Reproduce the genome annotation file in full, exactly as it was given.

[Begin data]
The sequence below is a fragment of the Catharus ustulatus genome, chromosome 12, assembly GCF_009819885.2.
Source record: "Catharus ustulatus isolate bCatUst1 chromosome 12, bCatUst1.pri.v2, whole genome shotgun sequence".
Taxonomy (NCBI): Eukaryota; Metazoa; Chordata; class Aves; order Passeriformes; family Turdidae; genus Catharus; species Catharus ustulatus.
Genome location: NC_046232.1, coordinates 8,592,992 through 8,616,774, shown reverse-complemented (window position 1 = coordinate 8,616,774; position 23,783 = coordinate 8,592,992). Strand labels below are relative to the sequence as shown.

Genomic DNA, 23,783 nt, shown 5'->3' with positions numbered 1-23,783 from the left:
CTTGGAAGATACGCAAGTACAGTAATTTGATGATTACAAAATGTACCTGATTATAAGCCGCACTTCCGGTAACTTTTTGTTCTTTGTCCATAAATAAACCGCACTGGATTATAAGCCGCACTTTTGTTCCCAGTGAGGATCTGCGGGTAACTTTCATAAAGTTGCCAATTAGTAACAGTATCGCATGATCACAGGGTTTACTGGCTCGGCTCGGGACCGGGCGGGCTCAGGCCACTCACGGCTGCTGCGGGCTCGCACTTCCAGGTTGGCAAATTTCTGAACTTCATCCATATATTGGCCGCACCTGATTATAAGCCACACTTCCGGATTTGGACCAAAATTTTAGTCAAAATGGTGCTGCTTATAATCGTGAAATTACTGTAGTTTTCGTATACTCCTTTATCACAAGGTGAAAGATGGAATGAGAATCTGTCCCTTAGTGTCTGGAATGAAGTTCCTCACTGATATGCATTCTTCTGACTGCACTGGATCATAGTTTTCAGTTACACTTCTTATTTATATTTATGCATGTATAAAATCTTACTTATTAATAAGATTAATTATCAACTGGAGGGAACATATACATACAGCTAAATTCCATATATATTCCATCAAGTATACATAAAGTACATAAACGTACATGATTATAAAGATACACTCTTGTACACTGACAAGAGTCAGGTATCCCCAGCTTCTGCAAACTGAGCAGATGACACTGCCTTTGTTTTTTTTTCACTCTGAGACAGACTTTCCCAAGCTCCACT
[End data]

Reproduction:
The sequence below is a fragment of the Catharus ustulatus genome, chromosome 12, assembly GCF_009819885.2.
Source record: "Catharus ustulatus isolate bCatUst1 chromosome 12, bCatUst1.pri.v2, whole genome shotgun sequence".
Taxonomy (NCBI): Eukaryota; Metazoa; Chordata; class Aves; order Passeriformes; family Turdidae; genus Catharus; species Catharus ustulatus.
Genome location: NC_046232.1, coordinates 8,592,992 through 8,616,774, shown reverse-complemented (window position 1 = coordinate 8,616,774; position 23,783 = coordinate 8,592,992). Strand labels below are relative to the sequence as shown.

Genomic DNA, 23,783 nt, shown 5'->3' with positions numbered 1-23,783 from the left:
CTTGGAAGATACGCAAGTACAGTAATTTGATGATTACAAAATGTACCTGATTATAAGCCGCACTTCCGGTAACTTTTTGTTCTTTGTCCATAAATAAACCGCACTGGATTATAAGCCGCACTTTTGTTCCCAGTGAGGATCTGCGGGTAACTTTCATAAAGTTGCCAATTAGTAACAGTATCGCATGATCACAGGGTTTACTGGCTCGGCTCGGGACCGGGCGGGCTCAGGCCACTCACGGCTGCTGCGGGCTCGCACTTCCAGGTTGGCAAATTTCTGAACTTCATCCATATATTGGCCGCACCTGATTATAAGCCACACTTCCGGATTTGGACCAAAATTTTAGTCAAAATGGTGCTGCTTATAATCGTGAAATTACTGTAGTTTTCGTATACTCCTTTATCACAAGGTGAAAGATGGAATGAGAATCTGTCCCTTAGTGTCTGGAATGAAGTTCCTCACTGATATGCATTCTTCTGACTGCACTGGATCATAGTTTTCAGTTACACTTCTTATTTATATTTATGCATGTATAAAATCTTACTTATTAATAAGATTAATTATCAACTGGAGGGAACATATACATACAGCTAAATTCCATATATATTCCATCAAGTATACATAAAGTACATAAACGTACATGATTATAAAGATACACTCTTGTACACTGACAAGAGTCAGGTATCCCCAGCTTCTGCAAACTGAGCAGATGACACTGCCTTTGTTTTTTTTTCACTCTGAGACAGACTTTCCCAAGCTCCACT